Last night I went to see This Lingering Life, a Theatre Yugen production. It’s the third performance that I’ve seen from this amazing, unique local theatre. I don’t know a lot about traditional Japanese theatre performances but each time that I go, I’m able to learn a little bit more and gain so much appreciation for this niche art.
The first Yugen performance that I saw and this new one were very different from each other but had one striking similarity that stood out as especially creative for me. They each weave in many different inspirations and elements to create one story that’s been influenced by many other stories.
In the case of This Lingering Life, there are nine acts and each of these acts has been inspired by a different traditional 15th century Noh play. The traditional plays are different types of Noh plays (warrior, diety, mad woman …), written by different authors and exploring different themes. In this play, each act is a modern Western interpretation of one of those plays, woven together to create a themed storyline.
I find this interweaving of stories so intriguing. It shows that a great deal of thought and research and preparation went into the making of the performance before anyone even hit the stage.
Noh Theatre Made New
Like I said, I don’t know a lot about Japanese theatre, but I’m learning, and last night’s show was a chance to explore traditional Noh theatre turned on its head a little bit.
One of the traditional elements was the minimalist stage. There was a flat wooden stage and at each corner hung a long pendulum. The characters came on and off that stage. There were very few props (a bowl of milk, a cane) so that each prop that did appear became poignant and powerful. Costuming was a combination of traditional (masks, classic Noh clothing) and contemporary (backpackers, teenagers).
Noh typically has a tree painted on to the back wall. In this case, there was a beautiful large sculptural tree partially hidden behind a black screen. It created an interesting appearance of depth for the play. Lighting was used to highlight it in different ways from beginning to end.
It’s hard to explain exactly what the play is about because my experience was one of letting it all kind of sink in without trying to attend linearly to each story. The nine stories are separate from one another but they also relate to one another through the theme of karma. The play essentially asks the question, “what is the right way to live, especially if we are responsible for our current actions in a future life?” There isn’t an answer given, per se, but the stories explore the consequences of different choices.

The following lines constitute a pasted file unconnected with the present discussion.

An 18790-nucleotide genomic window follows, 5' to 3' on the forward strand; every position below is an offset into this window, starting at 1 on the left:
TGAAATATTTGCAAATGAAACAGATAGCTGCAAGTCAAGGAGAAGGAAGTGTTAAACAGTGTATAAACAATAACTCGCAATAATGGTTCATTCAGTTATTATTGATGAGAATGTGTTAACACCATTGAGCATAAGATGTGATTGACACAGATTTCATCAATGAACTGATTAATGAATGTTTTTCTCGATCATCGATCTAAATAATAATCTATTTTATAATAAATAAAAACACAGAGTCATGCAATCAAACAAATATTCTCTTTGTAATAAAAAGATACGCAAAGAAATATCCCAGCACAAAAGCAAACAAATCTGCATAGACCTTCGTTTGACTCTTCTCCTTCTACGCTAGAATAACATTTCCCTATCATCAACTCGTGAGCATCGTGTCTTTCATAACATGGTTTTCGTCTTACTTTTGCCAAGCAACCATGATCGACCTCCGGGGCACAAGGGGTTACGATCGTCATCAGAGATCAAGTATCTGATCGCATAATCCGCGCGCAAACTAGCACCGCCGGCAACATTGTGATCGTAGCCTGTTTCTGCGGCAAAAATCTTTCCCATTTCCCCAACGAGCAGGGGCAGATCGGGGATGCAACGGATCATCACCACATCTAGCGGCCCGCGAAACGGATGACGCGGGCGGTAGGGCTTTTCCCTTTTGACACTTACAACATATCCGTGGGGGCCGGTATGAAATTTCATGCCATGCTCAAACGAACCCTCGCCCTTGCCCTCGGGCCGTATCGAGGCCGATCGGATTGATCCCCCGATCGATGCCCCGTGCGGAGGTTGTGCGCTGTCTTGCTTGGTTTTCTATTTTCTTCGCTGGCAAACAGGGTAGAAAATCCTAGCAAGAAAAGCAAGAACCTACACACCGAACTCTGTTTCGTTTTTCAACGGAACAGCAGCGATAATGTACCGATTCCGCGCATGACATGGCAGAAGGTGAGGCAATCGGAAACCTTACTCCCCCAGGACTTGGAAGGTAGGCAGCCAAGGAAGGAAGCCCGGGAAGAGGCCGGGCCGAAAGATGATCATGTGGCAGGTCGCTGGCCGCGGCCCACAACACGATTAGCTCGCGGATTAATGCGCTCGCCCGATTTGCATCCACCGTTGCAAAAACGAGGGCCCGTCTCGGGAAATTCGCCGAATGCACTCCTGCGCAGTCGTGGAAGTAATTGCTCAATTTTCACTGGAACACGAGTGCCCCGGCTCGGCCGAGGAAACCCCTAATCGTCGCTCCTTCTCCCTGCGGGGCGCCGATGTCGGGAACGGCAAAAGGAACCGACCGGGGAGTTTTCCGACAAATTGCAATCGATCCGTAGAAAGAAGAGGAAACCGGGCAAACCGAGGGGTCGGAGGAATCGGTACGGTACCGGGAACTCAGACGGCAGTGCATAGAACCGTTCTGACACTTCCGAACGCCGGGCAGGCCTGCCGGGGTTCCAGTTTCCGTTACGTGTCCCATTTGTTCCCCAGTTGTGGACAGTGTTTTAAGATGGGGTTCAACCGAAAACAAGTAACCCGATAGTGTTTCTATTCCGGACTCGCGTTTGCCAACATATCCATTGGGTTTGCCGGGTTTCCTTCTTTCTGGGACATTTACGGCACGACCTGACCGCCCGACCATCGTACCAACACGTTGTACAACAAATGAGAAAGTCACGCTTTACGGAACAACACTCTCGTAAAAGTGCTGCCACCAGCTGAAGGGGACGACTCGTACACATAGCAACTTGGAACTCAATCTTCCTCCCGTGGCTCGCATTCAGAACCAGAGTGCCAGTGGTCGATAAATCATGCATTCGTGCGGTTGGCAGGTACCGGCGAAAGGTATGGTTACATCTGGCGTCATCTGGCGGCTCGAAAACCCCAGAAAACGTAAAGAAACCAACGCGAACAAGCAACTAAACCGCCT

The Back Story
This Lingering Life was written by Chiori Miyagawa, who writes in the play’s program that the play “is an autobiography of my theatrical mind. By extension, it is a biography of everyone who lives and dies”. In this piece of writing, she also explains some interesting back story. She is from Japan but only discovered Noh theatre about a decade ago through an American troupe.
A couple of years ago she met Jubilith, the director and narrator of this play, who is a “white woman from upstate New York who is a traditionally trained Noh performer”. (Incidentally, Jubilith is the neighbor of a friend of mine and the reason I learned about Theatre Yugen in the first place.) Miyagawa writes, “I don’t think our collaboration could have succeeded if we had met sooner, because I suspect in the years leading up to our encounter, Jubilitih was too Japanese and I too American, and compromising would have been a challenge.” But they did compromise and collaborate and This Lingering Life is the beautiful result.
What I Liked Most
I really loved the complexity of this play in terms of the way that the stories were woven together. Although the nine acts were technically separate, there was a little bit of back-and-forth between the stories (with one story pausing, another beginning, the first resuming). Plus there was a narrator that ties the whole story together.
I also loved the music, which is fleeting and varies from traditional to contemporary. I loved some of the humor. And I loved the passion that the performers clearly put into perfecting this art form. It’s very creative.
This Lingering Life only had a two week run here. Tonight will be the last performance at Z space. There will be a special discussion between Chiori and Jubilith after tonight’s performance.